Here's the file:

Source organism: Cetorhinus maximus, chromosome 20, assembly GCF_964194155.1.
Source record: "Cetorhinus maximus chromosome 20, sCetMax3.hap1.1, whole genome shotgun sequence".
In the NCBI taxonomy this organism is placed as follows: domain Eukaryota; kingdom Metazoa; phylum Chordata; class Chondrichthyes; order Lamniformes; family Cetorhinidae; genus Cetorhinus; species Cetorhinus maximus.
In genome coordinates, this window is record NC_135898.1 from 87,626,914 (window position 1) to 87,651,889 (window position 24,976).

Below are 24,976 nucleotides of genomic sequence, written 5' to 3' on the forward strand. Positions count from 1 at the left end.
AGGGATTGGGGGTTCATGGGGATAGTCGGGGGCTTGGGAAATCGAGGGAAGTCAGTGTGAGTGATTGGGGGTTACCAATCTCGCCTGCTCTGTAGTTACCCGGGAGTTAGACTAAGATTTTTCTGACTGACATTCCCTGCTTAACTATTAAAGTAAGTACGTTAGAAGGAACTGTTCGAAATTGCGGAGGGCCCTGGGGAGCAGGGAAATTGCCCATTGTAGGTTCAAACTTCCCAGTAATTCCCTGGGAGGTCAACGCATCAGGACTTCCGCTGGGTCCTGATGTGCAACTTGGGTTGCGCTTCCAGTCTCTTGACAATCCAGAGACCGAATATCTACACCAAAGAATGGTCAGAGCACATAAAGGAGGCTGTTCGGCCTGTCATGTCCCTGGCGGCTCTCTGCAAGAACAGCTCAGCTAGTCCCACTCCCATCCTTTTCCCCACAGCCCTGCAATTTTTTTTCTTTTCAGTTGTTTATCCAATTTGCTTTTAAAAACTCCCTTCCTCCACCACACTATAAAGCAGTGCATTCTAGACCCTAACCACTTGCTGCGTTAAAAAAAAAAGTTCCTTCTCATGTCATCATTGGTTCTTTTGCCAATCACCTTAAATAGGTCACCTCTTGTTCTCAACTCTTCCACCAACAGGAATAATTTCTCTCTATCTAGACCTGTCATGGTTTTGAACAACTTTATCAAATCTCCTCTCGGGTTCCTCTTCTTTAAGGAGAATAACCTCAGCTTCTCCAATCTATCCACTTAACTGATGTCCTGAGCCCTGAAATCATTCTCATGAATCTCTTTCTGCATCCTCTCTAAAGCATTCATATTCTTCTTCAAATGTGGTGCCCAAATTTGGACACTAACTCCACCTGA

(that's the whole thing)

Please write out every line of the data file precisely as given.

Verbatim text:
Source organism: Cetorhinus maximus, chromosome 20, assembly GCF_964194155.1.
Source record: "Cetorhinus maximus chromosome 20, sCetMax3.hap1.1, whole genome shotgun sequence".
In the NCBI taxonomy this organism is placed as follows: domain Eukaryota; kingdom Metazoa; phylum Chordata; class Chondrichthyes; order Lamniformes; family Cetorhinidae; genus Cetorhinus; species Cetorhinus maximus.
In genome coordinates, this window is record NC_135898.1 from 87,626,914 (window position 1) to 87,651,889 (window position 24,976).

Below are 24,976 nucleotides of genomic sequence, written 5' to 3' on the forward strand. Positions count from 1 at the left end.
AGGGATTGGGGGTTCATGGGGATAGTCGGGGGCTTGGGAAATCGAGGGAAGTCAGTGTGAGTGATTGGGGGTTACCAATCTCGCCTGCTCTGTAGTTACCCGGGAGTTAGACTAAGATTTTTCTGACTGACATTCCCTGCTTAACTATTAAAGTAAGTACGTTAGAAGGAACTGTTCGAAATTGCGGAGGGCCCTGGGGAGCAGGGAAATTGCCCATTGTAGGTTCAAACTTCCCAGTAATTCCCTGGGAGGTCAACGCATCAGGACTTCCGCTGGGTCCTGATGTGCAACTTGGGTTGCGCTTCCAGTCTCTTGACAATCCAGAGACCGAATATCTACACCAAAGAATGGTCAGAGCACATAAAGGAGGCTGTTCGGCCTGTCATGTCCCTGGCGGCTCTCTGCAAGAACAGCTCAGCTAGTCCCACTCCCATCCTTTTCCCCACAGCCCTGCAATTTTTTTTCTTTTCAGTTGTTTATCCAATTTGCTTTTAAAAACTCCCTTCCTCCACCACACTATAAAGCAGTGCATTCTAGACCCTAACCACTTGCTGCGTTAAAAAAAAAAGTTCCTTCTCATGTCATCATTGGTTCTTTTGCCAATCACCTTAAATAGGTCACCTCTTGTTCTCAACTCTTCCACCAACAGGAATAATTTCTCTCTATCTAGACCTGTCATGGTTTTGAACAACTTTATCAAATCTCCTCTCGGGTTCCTCTTCTTTAAGGAGAATAACCTCAGCTTCTCCAATCTATCCACTTAACTGATGTCCTGAGCCCTGAAATCATTCTCATGAATCTCTTTCTGCATCCTCTCTAAAGCATTCATATTCTTCTTCAAATGTGGTGCCCAAATTTGGACACTAACTCCACCTGA